Vancouver visitors have an eye-catching new art space to check out following the opening of the Polygon Gallery on the area’s North Shore waterfront. Overlooking Burrard Inlet and downtown’s tower-studded skyline, the steel-clad, sawtooth-roof landmark had been the dream of local art fans for decades.
The two-storey, 25,000 square-foot space replaces the crumbling Presentation House Gallery that had operated nearby since 1976. But while the new building’s white-walled rooms and soaring ceilings are a breath of fresh air, not everything has changed. The Polygon is retaining the contemporary photography focus that made its previous incarnation one of Western Canada’s most important photo-based cultural institutions. But with a display area now five times larger, it can also give sizeable installations and local First Nations works far greater exposure.
“I like to remind everybody that the [previous] gallery was never entirely slavish to the mandate of photography,” Polygon director and curator Reid Shier explained to the local Georgia Straight newspaper. The Polygon’s opening exhibition – one of several it aims to host in year one – is entitled N. Vancouver. Exploring the evolution of a North Vancouver area that was once a gritty shipyard district, the multi-artist show features works by renowned photographers as well as challenging installations and intricate First Nations woven artworks.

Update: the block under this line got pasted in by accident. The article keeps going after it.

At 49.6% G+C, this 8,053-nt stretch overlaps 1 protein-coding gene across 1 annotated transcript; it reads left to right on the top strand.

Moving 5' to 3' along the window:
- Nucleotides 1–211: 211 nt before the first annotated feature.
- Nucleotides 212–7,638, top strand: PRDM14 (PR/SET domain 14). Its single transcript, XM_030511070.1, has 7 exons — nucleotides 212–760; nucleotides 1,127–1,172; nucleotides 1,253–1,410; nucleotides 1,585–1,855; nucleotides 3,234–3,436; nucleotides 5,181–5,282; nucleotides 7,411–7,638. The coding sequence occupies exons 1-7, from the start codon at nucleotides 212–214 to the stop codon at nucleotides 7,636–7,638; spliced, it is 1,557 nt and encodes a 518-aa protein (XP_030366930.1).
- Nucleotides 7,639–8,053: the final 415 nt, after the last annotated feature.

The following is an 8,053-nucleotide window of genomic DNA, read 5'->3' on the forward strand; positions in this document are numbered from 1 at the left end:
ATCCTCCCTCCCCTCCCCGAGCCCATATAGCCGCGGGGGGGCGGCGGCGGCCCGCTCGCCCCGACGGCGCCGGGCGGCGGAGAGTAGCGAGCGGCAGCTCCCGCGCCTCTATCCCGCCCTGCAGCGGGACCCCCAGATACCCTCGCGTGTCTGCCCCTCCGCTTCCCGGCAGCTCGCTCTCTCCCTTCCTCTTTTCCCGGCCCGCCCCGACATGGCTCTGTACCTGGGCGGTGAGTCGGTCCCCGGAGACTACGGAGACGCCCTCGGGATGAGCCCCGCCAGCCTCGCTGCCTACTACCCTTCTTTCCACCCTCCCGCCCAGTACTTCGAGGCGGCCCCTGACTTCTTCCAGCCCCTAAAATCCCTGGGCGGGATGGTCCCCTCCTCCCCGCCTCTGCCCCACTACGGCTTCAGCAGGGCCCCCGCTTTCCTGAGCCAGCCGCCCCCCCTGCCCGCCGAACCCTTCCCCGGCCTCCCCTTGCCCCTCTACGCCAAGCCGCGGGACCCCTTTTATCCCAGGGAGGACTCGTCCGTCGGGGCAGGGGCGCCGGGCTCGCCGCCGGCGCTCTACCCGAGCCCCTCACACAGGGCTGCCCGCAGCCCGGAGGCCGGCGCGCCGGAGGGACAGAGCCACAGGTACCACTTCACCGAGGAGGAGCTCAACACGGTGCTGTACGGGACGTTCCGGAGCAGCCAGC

One of the show’s most intriguing exhibits sits in the lobby. At first glance, the wood-built Myfanwy MacLeod piece is a scale model of the celebrated ship that Captain George Vancouver sailed into the region in the late 1700s. But the all-black replica represents a later part of its history – as a permanently-moored prison vessel in London.
While crowds flocked to the new gallery for its mid-November opening, many also stayed to explore a North Vancouver waterfront that’s changed dramatically in recent years. Now home to hotels, restaurants and indoor markets, it’s Polygon-fueled cultural hub credentials will be further cemented next year when the new North Vancouver Museum & Archives building opens across the street.
By John Lee